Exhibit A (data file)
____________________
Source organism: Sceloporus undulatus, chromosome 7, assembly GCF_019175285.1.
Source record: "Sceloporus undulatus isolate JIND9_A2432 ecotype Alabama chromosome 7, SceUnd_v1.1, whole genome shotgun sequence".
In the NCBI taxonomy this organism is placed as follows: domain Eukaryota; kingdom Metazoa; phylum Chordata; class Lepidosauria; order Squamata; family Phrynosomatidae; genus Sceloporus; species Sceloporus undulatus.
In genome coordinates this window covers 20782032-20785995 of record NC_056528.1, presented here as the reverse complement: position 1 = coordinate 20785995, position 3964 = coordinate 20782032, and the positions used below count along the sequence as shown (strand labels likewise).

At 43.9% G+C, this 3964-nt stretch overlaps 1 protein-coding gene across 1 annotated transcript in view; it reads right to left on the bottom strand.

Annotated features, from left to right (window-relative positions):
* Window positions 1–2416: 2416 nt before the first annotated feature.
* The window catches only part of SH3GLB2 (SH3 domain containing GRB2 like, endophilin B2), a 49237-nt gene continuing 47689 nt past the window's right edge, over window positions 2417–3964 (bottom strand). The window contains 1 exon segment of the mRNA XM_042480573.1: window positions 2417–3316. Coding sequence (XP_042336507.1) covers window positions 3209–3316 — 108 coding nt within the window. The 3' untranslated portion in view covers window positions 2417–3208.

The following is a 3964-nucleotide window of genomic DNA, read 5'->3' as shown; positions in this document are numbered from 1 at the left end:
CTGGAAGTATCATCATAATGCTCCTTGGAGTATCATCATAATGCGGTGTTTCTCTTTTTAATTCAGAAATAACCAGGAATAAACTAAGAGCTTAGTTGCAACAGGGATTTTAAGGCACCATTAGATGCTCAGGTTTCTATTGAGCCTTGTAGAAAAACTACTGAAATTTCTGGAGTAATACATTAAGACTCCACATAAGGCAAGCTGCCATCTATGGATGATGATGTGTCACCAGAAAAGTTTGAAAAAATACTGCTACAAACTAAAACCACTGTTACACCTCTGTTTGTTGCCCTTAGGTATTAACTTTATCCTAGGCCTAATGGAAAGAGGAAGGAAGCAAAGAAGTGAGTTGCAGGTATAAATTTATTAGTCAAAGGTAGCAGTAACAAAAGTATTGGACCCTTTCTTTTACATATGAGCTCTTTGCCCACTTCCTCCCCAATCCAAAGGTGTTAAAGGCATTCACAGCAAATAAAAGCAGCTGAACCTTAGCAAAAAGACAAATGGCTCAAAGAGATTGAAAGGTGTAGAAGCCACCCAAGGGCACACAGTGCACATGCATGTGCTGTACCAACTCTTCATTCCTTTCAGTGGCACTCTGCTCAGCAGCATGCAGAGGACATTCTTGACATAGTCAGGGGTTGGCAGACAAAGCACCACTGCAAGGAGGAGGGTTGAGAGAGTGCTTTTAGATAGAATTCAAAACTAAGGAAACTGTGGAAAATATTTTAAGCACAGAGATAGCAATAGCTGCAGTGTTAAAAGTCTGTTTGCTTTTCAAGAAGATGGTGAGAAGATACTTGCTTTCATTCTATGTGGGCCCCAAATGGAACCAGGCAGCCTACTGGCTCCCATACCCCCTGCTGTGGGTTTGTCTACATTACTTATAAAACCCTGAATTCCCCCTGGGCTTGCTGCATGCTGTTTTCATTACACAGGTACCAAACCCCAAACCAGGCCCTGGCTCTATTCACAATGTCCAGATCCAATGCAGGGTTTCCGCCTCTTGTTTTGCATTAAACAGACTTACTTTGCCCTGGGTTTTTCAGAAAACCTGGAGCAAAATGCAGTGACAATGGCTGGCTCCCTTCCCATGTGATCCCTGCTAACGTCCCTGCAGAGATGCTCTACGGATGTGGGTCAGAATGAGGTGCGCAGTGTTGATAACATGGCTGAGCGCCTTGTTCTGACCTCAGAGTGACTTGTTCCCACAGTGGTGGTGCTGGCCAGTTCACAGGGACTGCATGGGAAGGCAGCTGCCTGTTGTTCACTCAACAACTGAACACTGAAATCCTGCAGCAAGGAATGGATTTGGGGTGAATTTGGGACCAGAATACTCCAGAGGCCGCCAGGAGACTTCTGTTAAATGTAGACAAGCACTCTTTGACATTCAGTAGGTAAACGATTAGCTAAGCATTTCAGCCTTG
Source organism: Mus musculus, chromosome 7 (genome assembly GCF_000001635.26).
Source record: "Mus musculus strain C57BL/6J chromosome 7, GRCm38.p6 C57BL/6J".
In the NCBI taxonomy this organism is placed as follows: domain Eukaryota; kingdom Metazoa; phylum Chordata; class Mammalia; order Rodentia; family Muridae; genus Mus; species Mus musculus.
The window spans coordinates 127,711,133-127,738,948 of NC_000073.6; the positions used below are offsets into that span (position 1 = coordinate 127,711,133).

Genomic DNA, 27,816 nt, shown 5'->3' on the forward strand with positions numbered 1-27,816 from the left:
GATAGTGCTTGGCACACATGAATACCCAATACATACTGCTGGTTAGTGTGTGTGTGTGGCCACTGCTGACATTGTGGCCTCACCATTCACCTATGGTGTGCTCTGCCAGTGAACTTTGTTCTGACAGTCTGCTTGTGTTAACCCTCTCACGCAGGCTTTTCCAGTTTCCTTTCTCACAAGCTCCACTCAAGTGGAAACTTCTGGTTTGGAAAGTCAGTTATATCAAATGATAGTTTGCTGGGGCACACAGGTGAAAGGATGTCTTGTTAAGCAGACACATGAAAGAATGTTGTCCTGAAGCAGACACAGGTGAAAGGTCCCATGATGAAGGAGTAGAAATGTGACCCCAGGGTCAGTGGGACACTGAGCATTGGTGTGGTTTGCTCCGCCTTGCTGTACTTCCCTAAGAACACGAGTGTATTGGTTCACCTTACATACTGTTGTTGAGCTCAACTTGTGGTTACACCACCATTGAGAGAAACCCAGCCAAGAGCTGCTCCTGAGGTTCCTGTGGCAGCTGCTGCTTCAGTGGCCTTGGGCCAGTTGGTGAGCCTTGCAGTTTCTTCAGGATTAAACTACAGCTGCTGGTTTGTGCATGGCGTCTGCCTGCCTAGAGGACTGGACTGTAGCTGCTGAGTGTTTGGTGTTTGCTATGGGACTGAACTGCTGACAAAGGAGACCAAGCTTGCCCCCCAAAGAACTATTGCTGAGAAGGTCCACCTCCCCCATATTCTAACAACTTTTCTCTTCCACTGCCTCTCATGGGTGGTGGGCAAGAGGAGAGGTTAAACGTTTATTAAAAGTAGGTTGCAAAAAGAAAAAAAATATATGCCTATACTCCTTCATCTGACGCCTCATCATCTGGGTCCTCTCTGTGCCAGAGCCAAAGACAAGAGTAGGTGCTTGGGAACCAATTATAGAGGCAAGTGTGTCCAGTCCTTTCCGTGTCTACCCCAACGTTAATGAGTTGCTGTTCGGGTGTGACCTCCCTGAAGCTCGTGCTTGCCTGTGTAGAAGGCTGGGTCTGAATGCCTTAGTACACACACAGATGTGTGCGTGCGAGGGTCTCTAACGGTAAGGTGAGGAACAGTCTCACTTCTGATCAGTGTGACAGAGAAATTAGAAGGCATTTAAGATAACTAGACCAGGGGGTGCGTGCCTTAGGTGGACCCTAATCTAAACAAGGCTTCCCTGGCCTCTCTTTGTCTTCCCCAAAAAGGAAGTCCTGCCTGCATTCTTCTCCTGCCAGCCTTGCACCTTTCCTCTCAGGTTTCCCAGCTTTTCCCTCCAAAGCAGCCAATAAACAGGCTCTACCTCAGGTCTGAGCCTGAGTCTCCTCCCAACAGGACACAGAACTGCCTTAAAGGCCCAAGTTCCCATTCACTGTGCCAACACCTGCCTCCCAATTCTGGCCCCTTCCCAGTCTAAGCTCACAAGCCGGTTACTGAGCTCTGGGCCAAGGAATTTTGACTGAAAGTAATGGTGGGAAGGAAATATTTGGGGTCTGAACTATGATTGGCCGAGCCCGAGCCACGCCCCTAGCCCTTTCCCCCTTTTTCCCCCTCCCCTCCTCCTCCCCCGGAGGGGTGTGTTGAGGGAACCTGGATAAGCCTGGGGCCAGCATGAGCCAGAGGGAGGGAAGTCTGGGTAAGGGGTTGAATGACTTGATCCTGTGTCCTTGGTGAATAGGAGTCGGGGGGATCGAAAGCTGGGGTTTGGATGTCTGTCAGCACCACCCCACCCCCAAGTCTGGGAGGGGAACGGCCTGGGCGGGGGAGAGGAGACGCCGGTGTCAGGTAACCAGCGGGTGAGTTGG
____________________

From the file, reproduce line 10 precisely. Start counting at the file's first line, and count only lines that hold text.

CTGGAAGTATCATCATAATGCTCCTTGGAGTATCATCATAATGCGGTGTTTCTCTTTTTAATTCAGAAATAACCAGGAATAAACTAAGAGCTTAGTTGCAACAGGGATTTTAAGGCACCATTAGATGCTCAGGTTTCTATTGAGCCTTGTAGAAAAACTACTGAAATTTCTGGAGTAATACATTAAGACTCCACATAAGGCAAGCTGCCATCTATGGATGATGATGTGTCACCAGAAAAGTTTGAAAAAATACTGCTACAAACTAAAACCACTGTTACACCTCTGTTTGTTGCCCTTAGGTATTAACTTTATCCTAGGCCTAATGGAAAGAGGAAGGAAGCAAAGAAGTGAGTTGCAGGTATAAATTTATTAGTCAAAGGTAGCAGTAACAAAAGTATTGGACCCTTTCTTTTACATATGAGCTCTTTGCCCACTTCCTCCCCAATCCAAAGGTGTTAAAGGCATTCACAGCAAATAAAAGCAGCTGAACCTTAGCAAAAAGACAAATGGCTCAAAGAGATTGAAAGGTGTAGAAGCCACCCAAGGGCACACAGTGCACATGCATGTGCTGTACCAACTCTTCATTCCTTTCAGTGGCACTCTGCTCAGCAGCATGCAGAGGACATTCTTGACATAGTCAGGGGTTGGCAGACAAAGCACCACTGCAAGGAGGAGGGTTGAGAGAGTGCTTTTAGATAGAATTCAAAACTAAGGAAACTGTGGAAAATATTTTAAGCACAGAGATAGCAATAGCTGCAGTGTTAAAAGTCTGTTTGCTTTTCAAGAAGATGGTGAGAAGATACTTGCTTTCATTCTATGTGGGCCCCAAATGGAACCAGGCAGCCTACTGGCTCCCATACCCCCTGCTGTGGGTTTGTCTACATTACTTATAAAACCCTGAATTCCCCCTGGGCTTGCTGCATGCTGTTTTCATTACACAGGTACCAAACCCCAAACCAGGCCCTGGCTCTATTCACAATGTCCAGATCCAATGCAGGGTTTCCGCCTCTTGTTTTGCATTAAACAGACTTACTTTGCCCTGGGTTTTTCAGAAAACCTGGAGCAAAATGCAGTGACAATGGCTGGCTCCCTTCCCATGTGATCCCTGCTAACGTCCCTGCAGAGATGCTCTACGGATGTGGGTCAGAATGAGGTGCGCAGTGTTGATAACATGGCTGAGCGCCTTGTTCTGACCTCAGAGTGACTTGTTCCCACAGTGGTGGTGCTGGCCAGTTCACAGGGACTGCATGGGAAGGCAGCTGCCTGTTGTTCACTCAACAACTGAACACTGAAATCCTGCAGCAAGGAATGGATTTGGGGTGAATTTGGGACCAGAATACTCCAGAGGCCGCCAGGAGACTTCTGTTAAATGTAGACAAGCACTCTTTGACATTCAGTAGGTAAACGATTAGCTAAGCATTTCAGCCTTG